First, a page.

Few natural phenomena can match the enchantment of the Northern Lights so it’s no wonder Capture the Atlas has a whole photography competition dedicated to it. The Aurora Borealis, with its mesmerizing hues of green and violet, transforms the night sky into a canvas of ethereal beauty, casting its spell on everyone fortunate enough to witness its dance.
As we approach the solar maximum of our current solar cycle, anticipation is building for Northern Lights displays at lower latitudes and in novel locales where the Aurora has rarely been captured before. This cosmic spectacle is inspiring photographers worldwide to plan and execute nighttime shoots that result in these awe-inspiring images. The 6th edition of the Northern Lights Photographer of the Year (NLPOTY) showcases the 25 best captures from around the globe from locations known locations such as Iceland to more unexpected places like Wales, UK.
The NLPOTY offers a visual journey that spans the globe, from the remote boreal forests of the Arctic to the expansive landscapes of Australia and New Zealand. Along the way, witness the Northern Lights gracing the skies above spectacular lakes, majestic mountains, and pristine beaches, creating a symphony of colors that transcends borders and cultures.
Among the top 25 images is Nickolas Warner’s Storm Over Sukakpak (shot on a Sony A7R IV) taken in Alaska, USA on a night when the sky exploded with more energy than he’d ever seen in a decade of photographing the Aurora. Lost Who I Want to Be taken on a Canon 6D by Jordan McInally captures the Aurora Australis (the southern lights) over the Brooks Mountain Range in glorious hues of purple, pink and yellow while a photo by Frøydis Dalheim titled Circle of Life (taken with a Canon EOS 5D Mark IV) perfectly embodies what we dream up when we think of the Northern Lights with the forests of Lapland, Finland lit up by greeny turquoise light.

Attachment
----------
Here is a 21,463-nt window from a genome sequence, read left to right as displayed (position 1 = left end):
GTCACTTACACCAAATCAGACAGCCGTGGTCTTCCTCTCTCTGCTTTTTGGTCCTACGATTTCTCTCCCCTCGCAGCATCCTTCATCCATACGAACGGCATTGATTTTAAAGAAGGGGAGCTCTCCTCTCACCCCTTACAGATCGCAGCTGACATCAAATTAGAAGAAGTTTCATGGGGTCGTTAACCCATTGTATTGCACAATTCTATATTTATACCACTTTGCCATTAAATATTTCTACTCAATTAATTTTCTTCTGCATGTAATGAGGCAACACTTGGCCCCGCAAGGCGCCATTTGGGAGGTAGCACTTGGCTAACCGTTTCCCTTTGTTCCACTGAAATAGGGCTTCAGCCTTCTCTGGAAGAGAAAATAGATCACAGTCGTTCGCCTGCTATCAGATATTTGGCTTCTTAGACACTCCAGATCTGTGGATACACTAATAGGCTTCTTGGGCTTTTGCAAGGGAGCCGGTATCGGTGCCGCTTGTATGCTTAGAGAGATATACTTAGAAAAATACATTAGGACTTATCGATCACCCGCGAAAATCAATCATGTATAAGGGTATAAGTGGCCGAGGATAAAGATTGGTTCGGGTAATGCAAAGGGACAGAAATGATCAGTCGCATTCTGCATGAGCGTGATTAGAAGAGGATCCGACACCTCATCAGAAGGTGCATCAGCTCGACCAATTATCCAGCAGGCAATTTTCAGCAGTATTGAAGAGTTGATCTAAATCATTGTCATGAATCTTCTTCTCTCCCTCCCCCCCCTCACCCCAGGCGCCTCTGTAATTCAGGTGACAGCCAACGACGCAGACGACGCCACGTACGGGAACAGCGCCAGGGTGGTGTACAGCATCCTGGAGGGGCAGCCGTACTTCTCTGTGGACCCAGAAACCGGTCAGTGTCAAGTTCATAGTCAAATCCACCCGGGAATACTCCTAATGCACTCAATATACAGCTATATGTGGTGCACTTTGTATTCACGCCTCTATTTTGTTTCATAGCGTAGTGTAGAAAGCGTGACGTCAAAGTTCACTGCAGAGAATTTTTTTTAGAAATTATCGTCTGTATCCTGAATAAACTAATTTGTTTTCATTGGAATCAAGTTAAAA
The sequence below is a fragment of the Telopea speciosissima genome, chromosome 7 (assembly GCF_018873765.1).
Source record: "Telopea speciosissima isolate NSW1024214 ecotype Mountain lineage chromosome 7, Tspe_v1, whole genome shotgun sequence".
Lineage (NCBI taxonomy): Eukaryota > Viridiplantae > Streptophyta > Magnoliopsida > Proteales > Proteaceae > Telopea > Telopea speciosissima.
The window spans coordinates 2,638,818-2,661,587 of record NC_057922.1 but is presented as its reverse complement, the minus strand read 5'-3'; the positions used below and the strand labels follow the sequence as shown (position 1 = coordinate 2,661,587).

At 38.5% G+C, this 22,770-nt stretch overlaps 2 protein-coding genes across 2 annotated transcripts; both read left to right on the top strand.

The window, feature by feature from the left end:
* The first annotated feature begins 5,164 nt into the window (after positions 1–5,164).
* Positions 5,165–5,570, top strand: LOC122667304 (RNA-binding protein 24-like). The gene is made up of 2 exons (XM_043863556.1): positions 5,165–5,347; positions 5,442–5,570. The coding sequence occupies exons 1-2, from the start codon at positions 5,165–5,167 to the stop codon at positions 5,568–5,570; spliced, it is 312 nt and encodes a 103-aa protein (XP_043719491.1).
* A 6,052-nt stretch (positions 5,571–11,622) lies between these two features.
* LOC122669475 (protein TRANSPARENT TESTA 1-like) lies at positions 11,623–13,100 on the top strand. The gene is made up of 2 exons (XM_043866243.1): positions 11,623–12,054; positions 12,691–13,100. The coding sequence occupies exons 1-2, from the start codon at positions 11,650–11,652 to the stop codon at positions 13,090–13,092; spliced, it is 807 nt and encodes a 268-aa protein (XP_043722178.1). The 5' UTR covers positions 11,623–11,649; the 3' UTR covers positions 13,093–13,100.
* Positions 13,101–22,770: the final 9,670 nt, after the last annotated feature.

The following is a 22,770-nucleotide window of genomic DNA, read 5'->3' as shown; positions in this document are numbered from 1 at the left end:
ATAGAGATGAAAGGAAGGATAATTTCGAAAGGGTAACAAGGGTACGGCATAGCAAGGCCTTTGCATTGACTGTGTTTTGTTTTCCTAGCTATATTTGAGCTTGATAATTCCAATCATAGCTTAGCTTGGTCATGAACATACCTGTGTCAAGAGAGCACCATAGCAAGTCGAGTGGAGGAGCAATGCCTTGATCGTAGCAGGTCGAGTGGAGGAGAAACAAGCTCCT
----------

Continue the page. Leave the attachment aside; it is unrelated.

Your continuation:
Choosing a favorite entry is incredibly difficult when they’re all so stunning but for me, The Dance of the Green Lady shot with a Nikon Z5 by Luis Cajete has the slight edge. Taken in Haifoss, Iceland, it captures not only the beauty of the greenish-pink northern lights that dance in the sky but a breathtaking waterfall situated beneath them. He explains, “When we saw the first green lights through the window, we jumped outside. The sky exploded above us; the Northern Lights moved swiftly, and the strong wind continued to put us to the test.”
Seeing the Northern Lights in person is a bucket list item of mine but until I can afford to go to one of the places best known for them, I will continue to marvel at these glorious photos.
Check out the best cameras for astrophotography and start capturing the majestic night sky